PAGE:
Don’t be fooled by ‘gold’ being sold at gas stations


MEMPHIS, Tenn. — A Mid-South man who says he was the victim of a scam involving a gas station and jewelry is warning others not to fall for the same thing.

The man didn’t want to show his face but wanted to tell his story.

“Happened about three weeks ago,” the victim said. “About an hour before, I had prayed. I am homeless. I have been through a difficult time the last few years.”

It all started when he was in the parking lot at a gas station along I-40 in Fayette County.

“A couple approached me in their car. He said he lost his wallet, and he had said, ‘I confess I’m a gambler,'” he said.

Then they proposed a deal.

“They said, ‘Maybe we can help each other.’ He offered me a couple of rings and a necklace,” he said. “They said it was worth $1,000.”

Thinking his prayers had been answered, he gave the couple $120 and went to Accent Jewelers on Poplar in Memphis to get it appraised, where operations manager Will Bass was the bearer of bad news.

“They are stamped. They look the part, they feel the part,” Bass said.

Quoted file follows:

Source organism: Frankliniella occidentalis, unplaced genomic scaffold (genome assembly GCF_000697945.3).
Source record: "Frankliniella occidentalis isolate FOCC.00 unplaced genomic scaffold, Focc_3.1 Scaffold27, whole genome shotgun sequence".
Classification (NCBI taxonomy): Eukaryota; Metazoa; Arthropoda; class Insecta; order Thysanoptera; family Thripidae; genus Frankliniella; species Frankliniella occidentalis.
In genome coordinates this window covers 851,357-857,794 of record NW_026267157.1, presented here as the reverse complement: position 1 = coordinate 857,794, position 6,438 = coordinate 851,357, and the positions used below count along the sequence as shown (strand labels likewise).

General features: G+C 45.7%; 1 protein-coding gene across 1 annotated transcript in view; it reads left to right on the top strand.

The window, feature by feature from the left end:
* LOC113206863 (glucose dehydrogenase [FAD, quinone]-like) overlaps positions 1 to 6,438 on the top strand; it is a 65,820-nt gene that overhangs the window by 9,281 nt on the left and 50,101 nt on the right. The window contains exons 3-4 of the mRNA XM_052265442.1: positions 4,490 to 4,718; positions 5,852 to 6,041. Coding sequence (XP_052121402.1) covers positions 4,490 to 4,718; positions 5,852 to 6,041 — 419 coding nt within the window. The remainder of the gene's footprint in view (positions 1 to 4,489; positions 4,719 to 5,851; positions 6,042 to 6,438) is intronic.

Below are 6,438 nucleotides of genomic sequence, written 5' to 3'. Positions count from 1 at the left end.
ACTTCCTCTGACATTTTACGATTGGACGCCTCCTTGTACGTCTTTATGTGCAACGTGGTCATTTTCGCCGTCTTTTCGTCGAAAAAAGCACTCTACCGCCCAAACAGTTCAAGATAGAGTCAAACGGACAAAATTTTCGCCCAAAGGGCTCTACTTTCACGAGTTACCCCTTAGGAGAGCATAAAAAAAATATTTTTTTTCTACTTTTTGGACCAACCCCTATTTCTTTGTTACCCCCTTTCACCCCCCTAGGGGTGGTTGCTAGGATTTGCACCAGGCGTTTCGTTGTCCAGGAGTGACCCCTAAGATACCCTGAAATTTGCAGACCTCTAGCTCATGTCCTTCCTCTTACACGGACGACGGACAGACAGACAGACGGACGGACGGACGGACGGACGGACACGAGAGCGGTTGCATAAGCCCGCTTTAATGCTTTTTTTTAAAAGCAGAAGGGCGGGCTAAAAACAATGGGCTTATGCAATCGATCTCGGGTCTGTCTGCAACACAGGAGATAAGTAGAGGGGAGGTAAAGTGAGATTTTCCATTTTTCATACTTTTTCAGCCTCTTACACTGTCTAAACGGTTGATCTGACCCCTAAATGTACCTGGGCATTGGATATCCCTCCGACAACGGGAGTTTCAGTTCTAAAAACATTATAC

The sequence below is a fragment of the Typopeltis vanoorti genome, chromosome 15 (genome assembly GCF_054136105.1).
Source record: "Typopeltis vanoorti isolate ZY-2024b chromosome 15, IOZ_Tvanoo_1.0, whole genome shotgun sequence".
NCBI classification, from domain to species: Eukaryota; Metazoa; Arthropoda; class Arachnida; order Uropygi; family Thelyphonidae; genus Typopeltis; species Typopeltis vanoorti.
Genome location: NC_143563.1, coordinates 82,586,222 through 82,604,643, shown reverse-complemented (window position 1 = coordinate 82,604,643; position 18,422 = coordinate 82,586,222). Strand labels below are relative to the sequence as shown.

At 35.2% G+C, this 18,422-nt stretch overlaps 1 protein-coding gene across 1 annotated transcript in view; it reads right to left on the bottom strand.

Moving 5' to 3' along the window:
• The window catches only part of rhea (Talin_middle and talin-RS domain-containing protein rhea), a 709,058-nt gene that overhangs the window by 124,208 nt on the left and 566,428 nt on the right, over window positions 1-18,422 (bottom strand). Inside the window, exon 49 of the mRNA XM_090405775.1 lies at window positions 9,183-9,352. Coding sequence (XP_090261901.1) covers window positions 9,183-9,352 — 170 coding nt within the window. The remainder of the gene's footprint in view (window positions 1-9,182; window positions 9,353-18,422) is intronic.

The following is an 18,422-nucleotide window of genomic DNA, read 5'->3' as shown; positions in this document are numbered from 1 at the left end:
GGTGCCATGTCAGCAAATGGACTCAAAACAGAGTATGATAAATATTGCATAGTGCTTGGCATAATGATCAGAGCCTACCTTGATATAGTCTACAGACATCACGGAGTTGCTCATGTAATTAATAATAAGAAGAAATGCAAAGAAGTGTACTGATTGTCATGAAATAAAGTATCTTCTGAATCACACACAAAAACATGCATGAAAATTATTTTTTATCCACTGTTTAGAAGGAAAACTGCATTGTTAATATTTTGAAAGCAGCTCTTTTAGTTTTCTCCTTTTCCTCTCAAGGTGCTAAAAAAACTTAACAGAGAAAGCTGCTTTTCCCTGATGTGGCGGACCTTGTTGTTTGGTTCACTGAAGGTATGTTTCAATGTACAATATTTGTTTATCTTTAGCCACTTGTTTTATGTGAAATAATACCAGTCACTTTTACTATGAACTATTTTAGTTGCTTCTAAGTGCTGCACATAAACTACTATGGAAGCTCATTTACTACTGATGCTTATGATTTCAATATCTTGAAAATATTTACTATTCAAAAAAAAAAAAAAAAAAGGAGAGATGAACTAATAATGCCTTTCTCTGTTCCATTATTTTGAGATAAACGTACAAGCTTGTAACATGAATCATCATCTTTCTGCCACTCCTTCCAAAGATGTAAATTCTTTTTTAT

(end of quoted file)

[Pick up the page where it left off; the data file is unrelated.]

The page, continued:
But they aren’t the part. It was all cheap brass coated in gold. Bass said people from all over Shelby County have started bringing in the same jewelry more frequently.

“It could be as many as a few times a week to a couple times a day sometimes,” Bass said. “We’ll call them gas station rings, because a lot of the stories come from gas stations.”

Bass says the stories all sound the same. Someone is approached in their car or at the pump, they’re told a story that tugs on their heart strings, and they’re offered what looks to be valuable gold rings and necklaces.

But the jewelry clings to a magnet, which gold doesn’t do. Acid strips the gold coating off, showing a cheap metal underneath.

“If it seems to be too good to be true, it usually is,” Bass said.

WREG investigators found reports of similar scams happening in places as far away as Canada. We asked Memphis Police and Shelby County Sheriff’s office about it, but they hadn’t heard about it.

“I was a bit naïve, I guess,” the victim said.

The victim we spoke to said he didn’t contact police. He’s just chalking this one up as a learning lesson.

“Well, I know there are people out there that take advantage of people,” he said.

They took advantage of him even when he told them he was homeless and in bind himself.

“I had $7 left in my wallet. I didn’t eat for a week. It was pretty bad,” the victim said.

That day he’d prayed for help. Now he’s praying that others don’t fall victim too.

Bass said don’t be fooled by the quality stamp on the jewelry because that can be forged. Also, it shouldn’t have any kind of brassy hue to it.

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